I posted this automatically just by taking an Instagram photo!
All you need is an IFTTT.com account.
Before you vote, think on this from Douglas Adams:
“I come in peace,” it said, adding after a long moment of further grinding, “take me to your Lizard.”
Ford Prefect, of course, had an explanation for this, as he sat with Arthur and watched the nonstop frenetic news reports on television, none of which had anything to say other than to record that the thing had done this amount of damage which was valued at that amount of billions of pounds and had killed this totally other number of people, and then say it again, because the robot was doing nothing more than standing there, swaying very slightly, and emitting short incomprehensible error messages.
“It comes from a very ancient democracy, you see…”
“You mean, it comes from a world of lizards?”
“No,” said Ford, who by this time was a little more rational and coherent than he had been, having finally had the coffee forced down him, “nothing so simple. Nothing anything like to straightforward. On its world, the people are people. The leaders are lizards. The people hate the lizards and the lizards rule the people.”
“Odd,” said Arthur, “I thought you said it was a democracy.”
“I did,” said ford. “It is.”
“So,” said Arthur, hoping he wasn’t sounding ridiculously obtuse, “why don’t the people get rid of the lizards?”
“It honestly doesn’t occur to them,” said Ford. “They’ve all got the vote, so they all pretty much assume that the government they’ve voted in more or less approximates to the government they want.”
“You mean they actually vote for the lizards?”
“Oh yes,” said Ford with a shrug, “of course.”
“But,” said Arthur, going for the big one again, “why?”
“Because if they didn’t vote for a lizard,” said Ford, “the wrong lizard might get in. Got any gin?”
“I said,” said Ford, with an increasing air of urgency creeping into his voice, “have you got any gin?”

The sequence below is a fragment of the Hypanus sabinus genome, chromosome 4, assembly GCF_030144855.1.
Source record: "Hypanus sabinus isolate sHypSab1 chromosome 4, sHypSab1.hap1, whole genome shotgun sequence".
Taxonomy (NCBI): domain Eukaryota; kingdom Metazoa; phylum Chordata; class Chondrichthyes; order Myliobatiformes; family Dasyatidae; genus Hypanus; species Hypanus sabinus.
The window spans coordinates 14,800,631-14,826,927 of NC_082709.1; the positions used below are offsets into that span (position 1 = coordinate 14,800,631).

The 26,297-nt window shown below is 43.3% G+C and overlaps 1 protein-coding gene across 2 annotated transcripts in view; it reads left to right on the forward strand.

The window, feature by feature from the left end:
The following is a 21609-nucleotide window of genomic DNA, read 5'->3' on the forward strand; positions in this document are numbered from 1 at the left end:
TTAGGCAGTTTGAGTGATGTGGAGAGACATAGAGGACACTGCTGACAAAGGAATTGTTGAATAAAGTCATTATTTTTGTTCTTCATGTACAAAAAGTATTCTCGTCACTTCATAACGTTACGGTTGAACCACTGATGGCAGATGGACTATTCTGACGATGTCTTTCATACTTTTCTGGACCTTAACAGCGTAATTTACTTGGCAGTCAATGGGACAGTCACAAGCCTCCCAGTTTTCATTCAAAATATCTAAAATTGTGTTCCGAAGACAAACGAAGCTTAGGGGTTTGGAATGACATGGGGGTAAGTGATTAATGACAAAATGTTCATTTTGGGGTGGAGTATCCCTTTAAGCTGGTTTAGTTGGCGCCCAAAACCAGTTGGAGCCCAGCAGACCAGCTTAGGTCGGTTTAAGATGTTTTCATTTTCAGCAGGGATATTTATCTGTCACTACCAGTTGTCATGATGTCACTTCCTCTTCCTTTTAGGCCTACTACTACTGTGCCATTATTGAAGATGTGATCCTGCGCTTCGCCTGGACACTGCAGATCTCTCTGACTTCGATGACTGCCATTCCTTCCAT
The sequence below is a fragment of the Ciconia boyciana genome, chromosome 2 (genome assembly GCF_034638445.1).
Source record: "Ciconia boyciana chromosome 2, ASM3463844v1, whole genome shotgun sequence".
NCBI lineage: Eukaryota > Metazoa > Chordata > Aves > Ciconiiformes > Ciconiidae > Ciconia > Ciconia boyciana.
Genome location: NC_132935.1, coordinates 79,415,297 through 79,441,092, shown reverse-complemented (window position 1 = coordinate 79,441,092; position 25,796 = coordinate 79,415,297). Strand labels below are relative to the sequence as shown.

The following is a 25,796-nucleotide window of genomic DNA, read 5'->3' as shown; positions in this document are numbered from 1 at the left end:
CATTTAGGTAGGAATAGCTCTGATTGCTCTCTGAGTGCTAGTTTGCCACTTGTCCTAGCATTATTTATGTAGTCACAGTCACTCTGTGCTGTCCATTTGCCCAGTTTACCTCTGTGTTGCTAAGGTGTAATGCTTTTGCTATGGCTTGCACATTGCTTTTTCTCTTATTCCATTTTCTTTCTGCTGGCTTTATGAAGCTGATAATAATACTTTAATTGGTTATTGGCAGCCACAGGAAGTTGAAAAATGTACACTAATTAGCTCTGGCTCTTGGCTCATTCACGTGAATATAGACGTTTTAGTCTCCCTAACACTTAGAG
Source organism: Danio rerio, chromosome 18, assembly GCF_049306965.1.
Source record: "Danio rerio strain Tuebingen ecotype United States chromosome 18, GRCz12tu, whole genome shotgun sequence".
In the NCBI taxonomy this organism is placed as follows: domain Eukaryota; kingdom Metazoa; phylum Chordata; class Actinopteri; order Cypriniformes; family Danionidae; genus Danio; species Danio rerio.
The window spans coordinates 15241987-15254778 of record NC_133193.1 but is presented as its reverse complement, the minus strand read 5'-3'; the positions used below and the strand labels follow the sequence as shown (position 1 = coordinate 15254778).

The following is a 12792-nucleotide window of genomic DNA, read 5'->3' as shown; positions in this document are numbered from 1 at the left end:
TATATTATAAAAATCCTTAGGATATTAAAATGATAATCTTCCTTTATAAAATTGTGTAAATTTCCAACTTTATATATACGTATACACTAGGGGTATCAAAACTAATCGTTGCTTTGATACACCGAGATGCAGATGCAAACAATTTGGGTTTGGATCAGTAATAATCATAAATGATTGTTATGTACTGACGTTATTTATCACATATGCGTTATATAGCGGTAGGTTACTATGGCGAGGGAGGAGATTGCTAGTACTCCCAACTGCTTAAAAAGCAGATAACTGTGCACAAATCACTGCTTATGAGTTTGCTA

“I’ll look. Tell me about the lizards.”
Ford shrugged again.
“Some people say that the lizards are the best thing that ever happened to them,” he said. “They’re completely wrong of course, completely and utterly wrong, but someone’s got to say it.”
While I don’t have stats going back that far I did manage to find a whole bunch of old blog posts from back in 1999, and one in particular where I referenced a traffic spike from the post above. It was a huge thing for me, not so much because of the traffic but because I read that site as a real fan (I think the site and specifically this article were instrumental in getting me into “Blogging” rather than creating “websites”) 🙂
Unfortunately the .com site is no longer maintained by the original owner, Cameron Barrett, and is now a pr0n site 🙁 However I dug around and found a .org site … but he no longer maintains it.
So thanks Cam, it probably doesn’t seem like much but it certainly was 🙂
I’m going to dig up as many old posts as possible and paste them into this site so they are not lost forever 🙂
I LOVE these cartoons.
We have had our Nespresso machine for four years this month and it has served us well. Unfortunately when we moved to Canada we discovered that the power supply is not switchable and it would need an industrial strength transformer if we want to use it on the power system here.
Up to now we hadn’t found a supplier locally for Nespresso machines. We figured if we were going to buy a new one it might as well do the milk and stuff, go for a posh one. Then I saw a tweet from Scott Stratten.
I’m not above begging if it will get me a new gadget, so I sent my plea (“Oi, Stratten, gimme a Tassimo!”) and surprisingly it turned out I was eligible and the good people at OgilvyOne in Toronto would make the appropriate arrangements!
Yesterday the machine arrived so this morning’s cup o’ joe comes curtesy of this spanking new bad-boy.
The first thing you notice is the machine is bigger than the Nespresso. In the past we had to use espresso cups then tip the coffee into a mug. Here you can actually place the mug right under the spout.
Second, rather than tiny aluminium capsules, the Tassimo uses much larger plastic “T-Discs”. I thought the Nespresso was wasteful, this feels even worse. The positive to this system, though, is the flexibility it affords. You can do everything from tea to hot chocolate. Not sure why you would, but you can.
We were only interested in doing espresso and optionally foam milk, and they have an app for that. Sorry, a T-Disc for that.
Espresso starts out at a bit more than $0.50 per cup ($8 for 16 discs, plus taxes and delivery). If you want that as a Latte then you are going to pay double. Yes, adding milk makes each cup $1 (plus appropriate taxes and delivery). Fancier blends go up in price from there.
Tim Hortons is starting to seem the better option, right?